"I undertook great projects: I built houses for myself and planted vineyards. I made gardens and parks and planted all kinds of fruit trees in them. I made reservoirs to water groves of flourishing trees. I bought male and female slaves and had other slaves who were born in my house. I also owned more herds and flocks than anyone in Jerusalem before me. I amassed silver and gold for myself, and the treasure of kings and provinces. I acquired male and female singers, and a harem as well—the delights of a man's heart. I became greater by far than anyone in Jerusalem before me. In all this my wisdom stayed with me. I denied myself nothing my eyes desired; I refused my heart no pleasure. My heart took delight in all my labor, and this was the reward for all my toil. Yet when I surveyed all that my hands had done and what I had toiled to achieve, everything was meaningless, a chasing after the wind; nothing was gained under the sun."

Christian, every morning, when you are arming yourself with the same attitude as Christ, to be ready to suffer for doing good, remind yourself.  That the world that causes you to suffer, your class mates and colleagues and family members who scoff, and laugh and tease and cut you out, remember that they are worshippers every bit as much as you, only they have wasted their worship.

Suffering at their hands for doing good is worth it, because you're not choosing to please yourself, but choosing to please God, who really is worthy of our worship, and will honour those who worship Him.

And that leads us onto the second way to arm yourself to suffer for doing good. Remember, Peter says,

3. That Judgement will Bring Justice, v5-6

Look at v4-5 again

If you choose always to do good, then you will, at times, suffer for it, down in v12 Peter tells us that should be no surprise. But when we suffer at the hands of others we should remember that one day justice will be done.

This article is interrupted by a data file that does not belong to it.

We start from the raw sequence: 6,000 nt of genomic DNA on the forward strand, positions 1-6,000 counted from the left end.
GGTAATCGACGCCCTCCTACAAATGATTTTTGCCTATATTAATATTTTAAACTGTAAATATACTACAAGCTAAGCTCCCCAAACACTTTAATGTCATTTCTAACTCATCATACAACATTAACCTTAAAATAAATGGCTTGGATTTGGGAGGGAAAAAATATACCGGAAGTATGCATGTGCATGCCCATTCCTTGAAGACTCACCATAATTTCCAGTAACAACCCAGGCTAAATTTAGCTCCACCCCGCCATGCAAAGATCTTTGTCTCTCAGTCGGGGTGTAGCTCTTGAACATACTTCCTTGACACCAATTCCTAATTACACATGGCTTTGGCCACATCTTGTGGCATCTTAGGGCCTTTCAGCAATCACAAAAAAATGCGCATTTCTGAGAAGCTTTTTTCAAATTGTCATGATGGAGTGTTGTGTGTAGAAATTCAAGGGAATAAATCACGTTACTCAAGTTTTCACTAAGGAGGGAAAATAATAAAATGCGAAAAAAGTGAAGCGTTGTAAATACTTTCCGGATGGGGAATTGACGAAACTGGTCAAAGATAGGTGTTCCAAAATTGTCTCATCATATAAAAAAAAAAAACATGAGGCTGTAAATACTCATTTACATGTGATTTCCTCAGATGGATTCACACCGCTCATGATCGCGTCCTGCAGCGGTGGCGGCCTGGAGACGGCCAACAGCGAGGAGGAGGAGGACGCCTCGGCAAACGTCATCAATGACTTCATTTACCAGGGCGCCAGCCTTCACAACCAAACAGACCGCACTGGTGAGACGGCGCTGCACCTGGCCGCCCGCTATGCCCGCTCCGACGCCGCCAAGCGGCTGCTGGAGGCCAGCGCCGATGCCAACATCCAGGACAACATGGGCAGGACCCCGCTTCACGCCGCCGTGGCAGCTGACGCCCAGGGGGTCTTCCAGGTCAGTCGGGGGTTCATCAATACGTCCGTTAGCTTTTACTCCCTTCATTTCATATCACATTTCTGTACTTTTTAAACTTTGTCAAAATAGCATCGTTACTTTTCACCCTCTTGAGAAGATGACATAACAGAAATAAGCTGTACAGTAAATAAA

This world doesn't love God or worship God, and so, sometimes, if you do, you will suffer. Sometimes goods guys and good girls will finish last…in this life. But on that day, when all of us stand before Almighty God and give an account of our lives, justice will be done.

Wrong will be punished, right will be rewarded.

And we need to remember that every morning when we're getting ready for the day. Arm yourself with this thought, be ready to suffer for doing good, because you know that one day, and forever, justice will be done.

And I think that explains the slightly confusing verse 6.

It seems that the Christians Peter was writing to were struggling with the idea that Christians die. That might seem strange to us now, but remember this was only 30 years after Jesus, almost everyone who was a Christian had become a Christian recently, and so Christian funerals were a new thing.

And a puzzling thing for them too. After all, if these people were worshipping God and lived their lives obediently following him, why did they still suffer and die? Well, says Peter, they may have died now, they may have even died at the hands of men for being Christians, but that doesn't mean that their lives have been lost or their worship was wasted.

Because when Jesus comes back to judge the world they will live again, according to God's promises and by the power of the Spirit. Judgement will bring justice.

Perhaps right now, this evening, you're aware of a decision you have to make, and you know the right thing to do, you know what God would have you do, but you also know that doing the right thing in God's eyes will cost you.

Or perhaps you'll face a decision like that this week, or this month?

Well, Peter says, be ready to suffer for doing good. In your hearts set apart Christ as Lord, and put pleasing Him with obedience above pleasing yourself with comfort.

And don't just hope you'll make the right choice when the time comes, arm yourself with the same attitude as Christ.
By reminding yourself that the world that stands against you are worshippers just like you, but they have wasted their worship on things that will not last. And remind yourself that one-day judgement will bring justice.

Keep those truths in your heart, remind yourself of them every day.

And you will be ready to suffer for doing good.

Let's pray.